She'd gone to talk to the directors of The Music Department about her grandaughter and the'd listened to her because she was a well known concert pianist. Ava could see her handling those high and mighty directors, twisting them around her little finger. She laughed. Her granma acted so dignified and powerful with those people.

She'd pushed Ava along to come and meet them and made her play for them. It had seemed weird, all they wanted her for was to play for them. All that Ava remembered of playing was that she felt like she'd mucked up the whole piece. When she turned round to face the directors, the'd smiled at her for the first time, and talked really fast to her granma. They were saying a whole lot of things Ava didn't understand yet, technical theory terms and the flow of her playing and things like that.

Her granma had seemed pleased though, and had told Ava to study hard for the competition. So she had. Ava couldn't have slacked if she'd wanted to, because her piano teacher was in on it as well, and he'd made sure she had more than enough to do.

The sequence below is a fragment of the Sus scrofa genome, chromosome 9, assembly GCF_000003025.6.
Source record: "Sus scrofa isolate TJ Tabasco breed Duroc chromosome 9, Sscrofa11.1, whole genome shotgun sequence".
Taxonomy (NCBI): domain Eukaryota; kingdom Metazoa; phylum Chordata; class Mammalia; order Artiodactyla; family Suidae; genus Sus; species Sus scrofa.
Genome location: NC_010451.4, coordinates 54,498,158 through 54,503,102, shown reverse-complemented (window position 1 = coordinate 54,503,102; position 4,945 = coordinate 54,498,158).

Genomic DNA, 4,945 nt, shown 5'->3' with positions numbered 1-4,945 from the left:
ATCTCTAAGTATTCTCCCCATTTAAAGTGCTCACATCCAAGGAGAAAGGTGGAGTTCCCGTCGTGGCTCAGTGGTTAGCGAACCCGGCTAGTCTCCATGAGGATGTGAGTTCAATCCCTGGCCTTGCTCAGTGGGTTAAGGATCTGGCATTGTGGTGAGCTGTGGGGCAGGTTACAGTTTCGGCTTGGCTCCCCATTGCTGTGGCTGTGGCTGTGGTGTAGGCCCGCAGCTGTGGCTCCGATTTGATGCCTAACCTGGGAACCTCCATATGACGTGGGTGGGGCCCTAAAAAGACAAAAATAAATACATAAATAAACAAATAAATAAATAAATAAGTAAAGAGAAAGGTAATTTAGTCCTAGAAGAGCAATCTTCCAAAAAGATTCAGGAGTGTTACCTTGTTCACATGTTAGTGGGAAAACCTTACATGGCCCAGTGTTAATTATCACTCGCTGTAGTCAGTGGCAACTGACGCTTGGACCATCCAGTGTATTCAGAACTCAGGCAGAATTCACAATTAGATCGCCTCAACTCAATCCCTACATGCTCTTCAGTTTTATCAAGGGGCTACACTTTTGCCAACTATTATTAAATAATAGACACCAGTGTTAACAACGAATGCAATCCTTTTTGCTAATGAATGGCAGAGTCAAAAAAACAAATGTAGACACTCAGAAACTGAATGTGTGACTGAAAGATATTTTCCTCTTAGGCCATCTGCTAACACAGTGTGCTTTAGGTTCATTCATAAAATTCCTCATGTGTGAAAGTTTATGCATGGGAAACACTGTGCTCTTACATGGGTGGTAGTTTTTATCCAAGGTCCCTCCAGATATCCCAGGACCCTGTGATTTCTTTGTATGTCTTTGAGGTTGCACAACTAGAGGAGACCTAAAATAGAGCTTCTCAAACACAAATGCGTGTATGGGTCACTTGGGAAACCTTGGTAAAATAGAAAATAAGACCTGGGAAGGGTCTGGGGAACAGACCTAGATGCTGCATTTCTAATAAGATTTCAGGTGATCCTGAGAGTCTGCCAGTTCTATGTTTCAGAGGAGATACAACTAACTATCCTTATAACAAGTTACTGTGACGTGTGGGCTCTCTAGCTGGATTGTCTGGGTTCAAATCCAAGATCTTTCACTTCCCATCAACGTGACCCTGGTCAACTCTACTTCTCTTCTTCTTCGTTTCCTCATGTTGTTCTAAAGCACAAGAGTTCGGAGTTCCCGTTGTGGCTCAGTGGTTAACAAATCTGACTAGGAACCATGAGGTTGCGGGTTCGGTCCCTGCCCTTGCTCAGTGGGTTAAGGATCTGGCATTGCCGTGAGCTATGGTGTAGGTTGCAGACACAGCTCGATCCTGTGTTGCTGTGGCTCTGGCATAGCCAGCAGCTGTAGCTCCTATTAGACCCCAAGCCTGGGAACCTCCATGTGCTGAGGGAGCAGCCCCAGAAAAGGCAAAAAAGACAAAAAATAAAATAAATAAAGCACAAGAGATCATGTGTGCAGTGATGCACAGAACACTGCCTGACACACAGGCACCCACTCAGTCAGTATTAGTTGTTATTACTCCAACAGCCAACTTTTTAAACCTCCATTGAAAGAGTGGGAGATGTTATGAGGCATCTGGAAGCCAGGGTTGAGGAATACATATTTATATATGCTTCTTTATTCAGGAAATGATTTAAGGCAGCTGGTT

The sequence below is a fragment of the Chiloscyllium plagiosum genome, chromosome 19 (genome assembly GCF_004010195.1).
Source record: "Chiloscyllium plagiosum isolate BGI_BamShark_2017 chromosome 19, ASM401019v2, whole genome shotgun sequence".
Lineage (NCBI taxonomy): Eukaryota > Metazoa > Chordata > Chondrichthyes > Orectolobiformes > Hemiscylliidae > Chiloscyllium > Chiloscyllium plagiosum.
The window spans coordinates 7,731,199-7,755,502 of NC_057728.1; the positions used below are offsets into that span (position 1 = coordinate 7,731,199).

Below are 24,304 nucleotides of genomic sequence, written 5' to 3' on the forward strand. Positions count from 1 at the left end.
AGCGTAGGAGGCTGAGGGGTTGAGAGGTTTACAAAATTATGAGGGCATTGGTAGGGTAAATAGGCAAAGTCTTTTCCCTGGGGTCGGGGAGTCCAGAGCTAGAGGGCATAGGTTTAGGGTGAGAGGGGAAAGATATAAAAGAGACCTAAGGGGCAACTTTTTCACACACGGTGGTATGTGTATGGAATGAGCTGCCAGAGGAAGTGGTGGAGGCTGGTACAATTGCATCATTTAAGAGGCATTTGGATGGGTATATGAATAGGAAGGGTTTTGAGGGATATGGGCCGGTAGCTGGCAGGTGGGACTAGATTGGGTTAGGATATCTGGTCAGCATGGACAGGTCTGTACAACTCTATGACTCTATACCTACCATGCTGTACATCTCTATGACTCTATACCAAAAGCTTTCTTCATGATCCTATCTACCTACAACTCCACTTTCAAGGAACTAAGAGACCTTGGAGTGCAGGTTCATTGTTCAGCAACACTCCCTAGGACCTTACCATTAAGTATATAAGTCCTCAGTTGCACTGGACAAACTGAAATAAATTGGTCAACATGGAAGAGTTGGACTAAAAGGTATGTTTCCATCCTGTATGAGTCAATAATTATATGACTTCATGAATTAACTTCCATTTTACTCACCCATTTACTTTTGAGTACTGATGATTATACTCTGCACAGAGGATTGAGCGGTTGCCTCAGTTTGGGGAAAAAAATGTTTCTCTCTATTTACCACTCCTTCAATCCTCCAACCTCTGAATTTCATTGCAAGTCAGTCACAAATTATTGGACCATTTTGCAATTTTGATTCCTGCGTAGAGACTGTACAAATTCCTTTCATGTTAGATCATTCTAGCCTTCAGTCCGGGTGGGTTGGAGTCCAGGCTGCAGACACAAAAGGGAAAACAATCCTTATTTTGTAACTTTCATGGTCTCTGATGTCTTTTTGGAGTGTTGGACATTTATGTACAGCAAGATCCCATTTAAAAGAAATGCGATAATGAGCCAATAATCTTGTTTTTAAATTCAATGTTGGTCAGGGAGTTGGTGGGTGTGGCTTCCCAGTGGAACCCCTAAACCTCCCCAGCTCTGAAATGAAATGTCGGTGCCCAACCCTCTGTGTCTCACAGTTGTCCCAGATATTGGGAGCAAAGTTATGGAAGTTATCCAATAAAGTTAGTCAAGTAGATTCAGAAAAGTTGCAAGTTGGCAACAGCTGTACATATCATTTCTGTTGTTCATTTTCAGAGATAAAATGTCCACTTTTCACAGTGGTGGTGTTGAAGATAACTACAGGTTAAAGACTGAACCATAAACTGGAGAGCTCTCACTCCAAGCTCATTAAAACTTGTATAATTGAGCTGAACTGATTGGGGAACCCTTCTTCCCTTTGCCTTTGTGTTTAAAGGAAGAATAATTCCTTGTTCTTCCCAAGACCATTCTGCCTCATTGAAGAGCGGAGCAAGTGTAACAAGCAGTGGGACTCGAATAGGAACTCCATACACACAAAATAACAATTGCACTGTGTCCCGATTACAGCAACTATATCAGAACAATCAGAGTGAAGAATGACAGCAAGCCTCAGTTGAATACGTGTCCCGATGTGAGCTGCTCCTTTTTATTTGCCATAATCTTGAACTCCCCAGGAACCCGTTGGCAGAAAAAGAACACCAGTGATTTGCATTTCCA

Ava walked slowly back to the house and thought of the only problem she could think of. It was a big one. Kathy had never approved of the lessons that her mother- in-law had paid for, or that her daughter spent so long perfecting the pieces. To her mind, music as a career was a waste of time. Music was nice, and playing a CD always had a calming effect on her, but to have a career in it would be dreadful. It would be almost impossible to earn any money by playing. To use good money on piano lessons, when her daughter would never need to play, was a needless waste of money, and it wasn't as though they had much. She had made up her mind: her daughter would not go any further with the music than the lessons. Ava would study law. If she took up a good line in that she would be well paid. Ava had heard it all before, but still, she hoped that she'd be able to talk her mother round. They were poor, Ava knew that, but her mum didn't have to give any money towards the lessons. Soon, if she won the competition, her granma could stop paying as well.